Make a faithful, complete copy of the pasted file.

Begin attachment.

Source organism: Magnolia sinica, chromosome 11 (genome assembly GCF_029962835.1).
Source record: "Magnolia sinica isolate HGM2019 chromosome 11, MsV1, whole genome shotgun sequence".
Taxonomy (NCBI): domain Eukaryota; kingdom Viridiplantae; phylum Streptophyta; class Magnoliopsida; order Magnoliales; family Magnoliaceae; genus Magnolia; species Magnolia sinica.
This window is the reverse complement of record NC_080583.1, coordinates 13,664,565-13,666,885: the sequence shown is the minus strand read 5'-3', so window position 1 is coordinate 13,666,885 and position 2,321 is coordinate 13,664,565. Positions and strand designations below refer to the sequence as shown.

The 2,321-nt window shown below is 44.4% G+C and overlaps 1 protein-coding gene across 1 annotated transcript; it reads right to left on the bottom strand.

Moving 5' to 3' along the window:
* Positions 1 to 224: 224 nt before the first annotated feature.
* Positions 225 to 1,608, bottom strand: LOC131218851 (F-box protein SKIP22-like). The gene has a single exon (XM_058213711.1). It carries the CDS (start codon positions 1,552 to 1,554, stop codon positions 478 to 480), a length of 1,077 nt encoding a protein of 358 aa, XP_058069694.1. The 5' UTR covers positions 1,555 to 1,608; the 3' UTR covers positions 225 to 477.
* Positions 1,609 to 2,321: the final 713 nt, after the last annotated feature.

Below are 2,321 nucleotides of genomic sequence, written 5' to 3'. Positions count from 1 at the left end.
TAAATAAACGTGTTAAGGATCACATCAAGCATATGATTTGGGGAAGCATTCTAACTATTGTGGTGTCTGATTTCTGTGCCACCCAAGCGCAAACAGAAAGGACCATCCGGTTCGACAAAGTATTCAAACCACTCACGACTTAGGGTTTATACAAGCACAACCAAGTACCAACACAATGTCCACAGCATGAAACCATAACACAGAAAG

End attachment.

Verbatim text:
Source organism: Magnolia sinica, chromosome 11 (genome assembly GCF_029962835.1).
Source record: "Magnolia sinica isolate HGM2019 chromosome 11, MsV1, whole genome shotgun sequence".
Taxonomy (NCBI): domain Eukaryota; kingdom Viridiplantae; phylum Streptophyta; class Magnoliopsida; order Magnoliales; family Magnoliaceae; genus Magnolia; species Magnolia sinica.
This window is the reverse complement of record NC_080583.1, coordinates 13,664,565-13,666,885: the sequence shown is the minus strand read 5'-3', so window position 1 is coordinate 13,666,885 and position 2,321 is coordinate 13,664,565. Positions and strand designations below refer to the sequence as shown.

The 2,321-nt window shown below is 44.4% G+C and overlaps 1 protein-coding gene across 1 annotated transcript; it reads right to left on the bottom strand.

Moving 5' to 3' along the window:
* Positions 1 to 224: 224 nt before the first annotated feature.
* Positions 225 to 1,608, bottom strand: LOC131218851 (F-box protein SKIP22-like). The gene has a single exon (XM_058213711.1). It carries the CDS (start codon positions 1,552 to 1,554, stop codon positions 478 to 480), a length of 1,077 nt encoding a protein of 358 aa, XP_058069694.1. The 5' UTR covers positions 1,555 to 1,608; the 3' UTR covers positions 225 to 477.
* Positions 1,609 to 2,321: the final 713 nt, after the last annotated feature.

Below are 2,321 nucleotides of genomic sequence, written 5' to 3'. Positions count from 1 at the left end.
TAAATAAACGTGTTAAGGATCACATCAAGCATATGATTTGGGGAAGCATTCTAACTATTGTGGTGTCTGATTTCTGTGCCACCCAAGCGCAAACAGAAAGGACCATCCGGTTCGACAAAGTATTCAAACCACTCACGACTTAGGGTTTATACAAGCACAACCAAGTACCAACACAATGTCCACAGCATGAAACCATAACACAGAAAG